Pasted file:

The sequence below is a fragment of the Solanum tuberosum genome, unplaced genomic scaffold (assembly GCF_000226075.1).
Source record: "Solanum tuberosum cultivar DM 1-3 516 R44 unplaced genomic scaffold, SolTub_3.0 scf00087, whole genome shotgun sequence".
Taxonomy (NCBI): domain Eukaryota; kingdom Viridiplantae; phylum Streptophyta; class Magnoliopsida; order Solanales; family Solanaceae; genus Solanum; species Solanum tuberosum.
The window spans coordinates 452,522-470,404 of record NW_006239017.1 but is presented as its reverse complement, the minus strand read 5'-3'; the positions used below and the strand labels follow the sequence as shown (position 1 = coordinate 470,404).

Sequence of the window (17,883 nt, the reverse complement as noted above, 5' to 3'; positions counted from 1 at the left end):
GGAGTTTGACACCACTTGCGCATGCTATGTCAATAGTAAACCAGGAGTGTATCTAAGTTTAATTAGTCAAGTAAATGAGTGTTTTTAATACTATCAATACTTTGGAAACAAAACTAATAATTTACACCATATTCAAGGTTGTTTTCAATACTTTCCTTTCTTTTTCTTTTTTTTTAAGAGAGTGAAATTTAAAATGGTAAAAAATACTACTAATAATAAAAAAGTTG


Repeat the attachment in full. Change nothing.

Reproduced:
The sequence below is a fragment of the Solanum tuberosum genome, unplaced genomic scaffold (assembly GCF_000226075.1).
Source record: "Solanum tuberosum cultivar DM 1-3 516 R44 unplaced genomic scaffold, SolTub_3.0 scf00087, whole genome shotgun sequence".
Taxonomy (NCBI): domain Eukaryota; kingdom Viridiplantae; phylum Streptophyta; class Magnoliopsida; order Solanales; family Solanaceae; genus Solanum; species Solanum tuberosum.
The window spans coordinates 452,522-470,404 of record NW_006239017.1 but is presented as its reverse complement, the minus strand read 5'-3'; the positions used below and the strand labels follow the sequence as shown (position 1 = coordinate 470,404).

Sequence of the window (17,883 nt, the reverse complement as noted above, 5' to 3'; positions counted from 1 at the left end):
GGAGTTTGACACCACTTGCGCATGCTATGTCAATAGTAAACCAGGAGTGTATCTAAGTTTAATTAGTCAAGTAAATGAGTGTTTTTAATACTATCAATACTTTGGAAACAAAACTAATAATTTACACCATATTCAAGGTTGTTTTCAATACTTTCCTTTCTTTTTCTTTTTTTTTAAGAGAGTGAAATTTAAAATGGTAAAAAATACTACTAATAATAAAAAAGTTG